Don’t use outdated treatments —Follow current overdose guidelines

No routine activated charcoal, gastric lavage, or whole bowel irrigation

When an overdose patient comes to your ED, do you automatically provide some type of gastric decontamination? If so, you’re not following current guidelines for those patients.

A surprising number of EDs have not changed their care to reflect these new recommendations, reports Linda Courtemanche, RN, CSPI, director of the New Hampshire Poison Information Center in Lebanon.

Current guidelines clearly state that gastric lavage, activated charcoal, cathartics, and whole bowel irrigation should not be used routinely in the management of poisoned patients, yet this is still being done in many EDs, says Diana Meyer, RN, MSN, CCNS, CCRN, CEN, a clinical nurse specialist for emergency services at Presbyterian Intercommunity Hospital in Whittier, CA. "These new approaches are still an area of controversy in the ED."

In 1997, the Harrisburg, PA-based American Academy of Clinical Toxicology (AACT) and the Birmingham, England-based European Association of Poisons Centres and Clinical Toxicologists (EAPCCT) published five position statements on gastric decontamination, including whole bowel irrigation, gastric lavage, cathartics, ipecac, and activated charcoal.1

Charcoal no longer needed?

Review the position statements to see if your practice is up to date, urges Courtemanche. "These guidelines have a tremendous impact on ED management. In many cases, charcoal or lavage is no longer indicated, just symptomatic and supportive care."

Still, many ED nurses and physicians are unaware about the new approaches recommended by the guidelines, reports Courtemanche. In many EDs, gastric lavage and activated charcoal are still routinely administered to overdose patients she says. (See GI decontamination clinical guideline that includes the practices recommended by the guidelines, inserted in this issue.)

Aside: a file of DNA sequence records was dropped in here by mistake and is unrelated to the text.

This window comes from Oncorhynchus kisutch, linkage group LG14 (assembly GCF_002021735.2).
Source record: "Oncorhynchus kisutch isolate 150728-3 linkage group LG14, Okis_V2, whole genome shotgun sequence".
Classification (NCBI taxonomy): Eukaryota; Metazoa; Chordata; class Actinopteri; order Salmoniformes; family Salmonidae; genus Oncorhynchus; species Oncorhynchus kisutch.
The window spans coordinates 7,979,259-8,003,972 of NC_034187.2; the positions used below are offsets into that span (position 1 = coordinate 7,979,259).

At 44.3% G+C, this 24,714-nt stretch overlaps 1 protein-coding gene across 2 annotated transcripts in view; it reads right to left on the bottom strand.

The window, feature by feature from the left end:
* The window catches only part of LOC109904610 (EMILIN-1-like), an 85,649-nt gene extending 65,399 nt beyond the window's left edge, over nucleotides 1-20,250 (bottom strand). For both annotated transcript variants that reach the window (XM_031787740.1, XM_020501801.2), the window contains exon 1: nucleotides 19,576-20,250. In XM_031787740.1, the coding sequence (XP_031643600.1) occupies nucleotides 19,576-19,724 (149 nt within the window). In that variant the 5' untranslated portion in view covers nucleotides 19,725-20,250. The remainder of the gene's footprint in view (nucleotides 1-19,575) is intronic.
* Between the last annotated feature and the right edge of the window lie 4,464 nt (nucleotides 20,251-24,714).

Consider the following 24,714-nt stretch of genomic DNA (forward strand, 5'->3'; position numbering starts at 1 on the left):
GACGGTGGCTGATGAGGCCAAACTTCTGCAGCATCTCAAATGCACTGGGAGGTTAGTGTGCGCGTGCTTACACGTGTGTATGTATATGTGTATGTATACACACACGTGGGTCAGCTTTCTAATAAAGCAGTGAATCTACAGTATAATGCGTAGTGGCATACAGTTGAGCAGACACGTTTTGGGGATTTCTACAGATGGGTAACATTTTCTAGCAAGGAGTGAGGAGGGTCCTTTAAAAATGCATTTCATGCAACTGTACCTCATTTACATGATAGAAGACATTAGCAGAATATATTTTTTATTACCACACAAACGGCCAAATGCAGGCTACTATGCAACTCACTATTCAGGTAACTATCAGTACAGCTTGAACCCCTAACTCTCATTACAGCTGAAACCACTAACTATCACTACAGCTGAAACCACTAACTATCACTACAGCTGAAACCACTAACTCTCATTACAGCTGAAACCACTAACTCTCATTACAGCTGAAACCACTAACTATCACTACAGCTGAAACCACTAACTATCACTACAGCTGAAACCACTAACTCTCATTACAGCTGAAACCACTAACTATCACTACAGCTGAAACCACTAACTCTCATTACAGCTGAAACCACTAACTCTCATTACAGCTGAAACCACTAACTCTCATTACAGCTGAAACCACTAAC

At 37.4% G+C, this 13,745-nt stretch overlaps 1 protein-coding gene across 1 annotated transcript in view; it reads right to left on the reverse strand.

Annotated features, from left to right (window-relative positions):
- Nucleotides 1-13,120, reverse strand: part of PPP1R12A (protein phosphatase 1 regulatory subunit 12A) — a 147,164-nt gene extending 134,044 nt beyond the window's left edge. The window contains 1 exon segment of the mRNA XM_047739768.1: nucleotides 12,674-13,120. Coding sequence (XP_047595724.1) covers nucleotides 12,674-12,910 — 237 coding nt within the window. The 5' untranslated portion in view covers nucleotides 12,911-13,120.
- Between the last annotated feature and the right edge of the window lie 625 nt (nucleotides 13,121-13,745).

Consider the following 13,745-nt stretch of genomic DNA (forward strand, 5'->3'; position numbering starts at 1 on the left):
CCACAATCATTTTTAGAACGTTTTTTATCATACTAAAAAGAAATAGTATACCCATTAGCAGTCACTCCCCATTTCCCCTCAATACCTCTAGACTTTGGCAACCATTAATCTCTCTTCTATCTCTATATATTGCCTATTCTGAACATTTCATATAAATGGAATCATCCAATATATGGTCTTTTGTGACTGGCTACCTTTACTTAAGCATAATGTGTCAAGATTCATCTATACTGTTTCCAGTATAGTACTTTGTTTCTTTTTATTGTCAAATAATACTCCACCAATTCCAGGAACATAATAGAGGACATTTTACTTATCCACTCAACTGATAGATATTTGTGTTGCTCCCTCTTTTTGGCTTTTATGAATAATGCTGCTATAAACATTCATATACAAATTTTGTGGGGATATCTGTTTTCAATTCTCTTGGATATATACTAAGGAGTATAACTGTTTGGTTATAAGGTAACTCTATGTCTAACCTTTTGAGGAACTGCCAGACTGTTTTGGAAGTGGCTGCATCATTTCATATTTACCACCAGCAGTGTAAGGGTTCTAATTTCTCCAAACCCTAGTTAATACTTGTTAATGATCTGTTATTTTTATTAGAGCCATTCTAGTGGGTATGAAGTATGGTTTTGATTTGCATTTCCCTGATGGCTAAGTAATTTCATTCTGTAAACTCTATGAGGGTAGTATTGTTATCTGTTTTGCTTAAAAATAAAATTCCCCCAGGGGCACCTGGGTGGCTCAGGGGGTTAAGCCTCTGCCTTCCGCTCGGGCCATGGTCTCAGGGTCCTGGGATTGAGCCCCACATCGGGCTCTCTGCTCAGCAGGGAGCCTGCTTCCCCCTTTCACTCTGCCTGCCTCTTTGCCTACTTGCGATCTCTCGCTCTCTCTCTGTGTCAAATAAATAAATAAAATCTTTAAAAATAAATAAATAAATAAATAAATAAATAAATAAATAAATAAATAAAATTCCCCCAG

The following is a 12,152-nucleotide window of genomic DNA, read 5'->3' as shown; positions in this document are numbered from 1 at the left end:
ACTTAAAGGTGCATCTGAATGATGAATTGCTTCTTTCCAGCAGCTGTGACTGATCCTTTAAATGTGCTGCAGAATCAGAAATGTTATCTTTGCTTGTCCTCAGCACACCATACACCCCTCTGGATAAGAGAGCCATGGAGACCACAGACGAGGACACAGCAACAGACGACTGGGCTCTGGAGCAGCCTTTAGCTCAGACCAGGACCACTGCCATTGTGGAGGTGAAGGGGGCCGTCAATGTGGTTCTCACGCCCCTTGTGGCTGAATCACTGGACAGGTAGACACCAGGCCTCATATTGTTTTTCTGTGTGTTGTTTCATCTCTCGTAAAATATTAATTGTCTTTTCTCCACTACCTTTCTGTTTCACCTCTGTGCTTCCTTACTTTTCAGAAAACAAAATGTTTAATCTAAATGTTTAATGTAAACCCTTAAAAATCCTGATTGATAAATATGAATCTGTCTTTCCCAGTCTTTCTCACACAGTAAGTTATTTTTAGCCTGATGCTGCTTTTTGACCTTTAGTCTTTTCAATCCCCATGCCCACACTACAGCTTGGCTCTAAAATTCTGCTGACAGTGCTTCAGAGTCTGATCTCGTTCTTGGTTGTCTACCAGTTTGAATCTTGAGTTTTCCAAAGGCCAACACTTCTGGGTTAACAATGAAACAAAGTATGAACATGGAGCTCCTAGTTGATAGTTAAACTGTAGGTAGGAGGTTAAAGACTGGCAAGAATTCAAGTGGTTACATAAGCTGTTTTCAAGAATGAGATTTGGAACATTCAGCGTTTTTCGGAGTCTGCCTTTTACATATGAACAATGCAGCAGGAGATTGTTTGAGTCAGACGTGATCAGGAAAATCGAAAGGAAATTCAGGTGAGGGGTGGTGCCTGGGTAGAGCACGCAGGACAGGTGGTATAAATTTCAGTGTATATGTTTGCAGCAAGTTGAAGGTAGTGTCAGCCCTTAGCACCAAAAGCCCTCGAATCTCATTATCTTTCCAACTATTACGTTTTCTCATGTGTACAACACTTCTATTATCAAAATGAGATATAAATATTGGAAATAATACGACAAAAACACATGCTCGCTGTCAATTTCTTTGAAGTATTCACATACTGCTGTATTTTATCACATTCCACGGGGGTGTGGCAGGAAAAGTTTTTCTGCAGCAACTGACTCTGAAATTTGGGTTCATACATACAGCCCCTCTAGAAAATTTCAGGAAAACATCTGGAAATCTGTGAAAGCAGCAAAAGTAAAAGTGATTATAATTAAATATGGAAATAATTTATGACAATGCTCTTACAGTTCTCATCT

Those practices are outdated, she emphasizes. "The position papers have been written to reflect these changes." (See Sources box for how to obtain copies, p. 79, and Recommended Reading list for other studies on this topic, p. 85.)

You might assume that almost all patients with ingested poisons need some form of decontamination, but that’s no longer the case, says Courtemanche. "Nothing is routine in GI decontamination anymore."

Now, every patient requires a risk/benefit evaluation for doing any form of decontamination if the time frame is greater than one hour from ingestion, Courtemanche says.

"Drugs and products with anticholinergic properties may still need some decontamination beyond the one-hour time frame," she notes. "But that may mean just activated charcoal, without lavage."

Each patient should be evaluated individually, with advice from a regional poison center, to better assess the need to do any gastrointestinal decontamination, says Courtemanche. "Many factors affect this decision, including whether the patient’s stomach is empty, their age and past medical history, the combination of medications or products ingested, and vital signs." (See story on working with poison centers to determine treatment, p. 86.)